An off licence boss who tried to dodge the authorities while his shop sold smuggled booze to customers – including children – until 3am is appealing the loss of its licence – and officers believe a new licence application from a “new owner” is an attempt to get round it.
International Food and Wine in Preston Road lost is licence late last year after the licensing panel heard a catalogue of incidents which one councillor described as the worst he’d encountered.
Premises licence holder (PLH) Heydar Pashazade, who claimed to have left messages on non-existent voicemails and passed on letters he said he hadn’t received, lodged an appeal at Brighton Magistrates Court on 14 December.
The same day, Baris Yukselen applied for a new 3am licence for the shop and this is due to be considered by Brighton and Hove City Council on Friday
But police have urged the council’s licensing panel to refuse the application as it believes “this is an attempt to circumvent the appeal decision and licensing process”.
And Trading Standards have also objected because Mr Yukselen’s former shop in Coombe Terrace on the Lewes Road sold smuggled tobacco and alcohol – and that unlabelled or out of date food had been found at International Food and Wine in January this year while he was in charge.
Inspector Di Lewis wrote to the panel: “Sussex Police Licensing have visited after this … to conduct checks and have found the licence is still being breached. On 21 December, it was found that the CCTV was not operational and the shop plans did not reflect the layout of the store.
“Sussex Police believes this is an attempt to circumvent the appeal decision and licensing process and therefore invites the Licensing Authority to seriously consider refusing this application in its entirety.”
Trading Standards Manager Jo Player wrote: “It is the view of Trading Standards that controls and improvements there are only temporary due to the outstanding appeal of the panel’s decision of 1 December 2017.
“There are also severe concerns that there has not been a clear break from the previous owners; these concerns are supported by intelligence received from a number of separate sources to the effect that the previous owners have been seen at the premises since Mr Yukselen took over the business.”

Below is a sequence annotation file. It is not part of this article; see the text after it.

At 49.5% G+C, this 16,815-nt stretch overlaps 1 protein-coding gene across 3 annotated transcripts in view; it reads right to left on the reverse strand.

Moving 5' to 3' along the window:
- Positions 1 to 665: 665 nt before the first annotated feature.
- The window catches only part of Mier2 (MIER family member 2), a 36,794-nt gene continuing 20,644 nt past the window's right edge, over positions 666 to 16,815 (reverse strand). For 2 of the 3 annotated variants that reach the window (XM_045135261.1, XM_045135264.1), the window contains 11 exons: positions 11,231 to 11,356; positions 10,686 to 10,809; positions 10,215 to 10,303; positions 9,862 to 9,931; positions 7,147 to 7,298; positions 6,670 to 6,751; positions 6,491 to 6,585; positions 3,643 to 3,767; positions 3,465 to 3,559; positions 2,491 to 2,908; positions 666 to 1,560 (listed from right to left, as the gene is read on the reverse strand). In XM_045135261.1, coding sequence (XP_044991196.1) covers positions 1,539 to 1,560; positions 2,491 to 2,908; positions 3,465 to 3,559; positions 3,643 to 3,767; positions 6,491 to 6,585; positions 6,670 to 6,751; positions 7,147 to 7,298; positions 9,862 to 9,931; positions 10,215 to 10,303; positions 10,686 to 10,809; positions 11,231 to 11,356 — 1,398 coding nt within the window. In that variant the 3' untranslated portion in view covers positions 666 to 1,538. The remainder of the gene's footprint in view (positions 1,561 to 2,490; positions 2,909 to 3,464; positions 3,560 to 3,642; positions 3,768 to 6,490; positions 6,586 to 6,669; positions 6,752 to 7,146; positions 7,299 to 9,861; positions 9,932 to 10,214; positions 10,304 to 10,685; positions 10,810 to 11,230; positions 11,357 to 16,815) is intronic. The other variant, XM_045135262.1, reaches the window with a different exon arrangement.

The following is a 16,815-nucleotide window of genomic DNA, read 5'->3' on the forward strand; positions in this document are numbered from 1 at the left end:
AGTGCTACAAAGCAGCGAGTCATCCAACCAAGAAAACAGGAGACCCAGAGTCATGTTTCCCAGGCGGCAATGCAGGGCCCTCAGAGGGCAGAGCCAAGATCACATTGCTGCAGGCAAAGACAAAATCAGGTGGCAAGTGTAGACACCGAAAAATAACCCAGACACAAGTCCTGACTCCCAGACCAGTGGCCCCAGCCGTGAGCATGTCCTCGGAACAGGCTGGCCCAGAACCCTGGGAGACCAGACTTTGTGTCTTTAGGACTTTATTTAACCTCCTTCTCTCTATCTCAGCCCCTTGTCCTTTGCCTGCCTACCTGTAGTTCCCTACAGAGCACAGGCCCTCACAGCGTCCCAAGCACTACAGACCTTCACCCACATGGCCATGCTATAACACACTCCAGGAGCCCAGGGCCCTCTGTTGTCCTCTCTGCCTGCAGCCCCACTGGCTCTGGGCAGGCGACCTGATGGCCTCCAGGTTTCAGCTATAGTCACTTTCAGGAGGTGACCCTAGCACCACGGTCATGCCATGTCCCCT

She added that Mr Yukselen had provided three different addresses, none of which he appeared to actually live at, and said he had not taken over the lease nor was paying any rent for the shop.
She added: “These premises have a lengthy history of non compliances with Trading Standards enforced legislation and a history of being involved in the sale of illicit alcohol and illicit tobacco.”
One neighbour, Kerry Howard, said: “Every weekend the shop has customers outside drinking the alcohol they have bought, usually sitting in the bus stop. This starts from 8pm until the early hours and can be shouting, singing, playing loud music.
“These patrons also seem to think it is acceptable to urinate in our gateway and leave cans and bottles on the doorstep.
“The shop itself has deliveries arriving late at night. The reason for nocturnal deliveries is unclear.
“The current people serving in the shop arrived the day the previous licence was revoked. They stated there were the new owners. I am not really sure how it is possible to sell a business the day your licence is revoked and have to assume that this is just a ploy to get around the loss of the licence.
“I doubt if a sale has actually taken place because the same people as before are often at the shop.”
The licensing panel which revoked the licence in December were told by Mr Pashazade’s lawyer that he was not involved in the day to day running of the shop, and that Mustapha Donmez had been in charge and was a “malign influence”. He requested that Mustapha be banned from the premises and the licence transferred to his younger brother Muslum Donmez.
However, the panel said while it accepted that Mr Pashazade was “put on the licence as a convenient name”, it had no confidence that Muslum Donmez taking over would improve matters.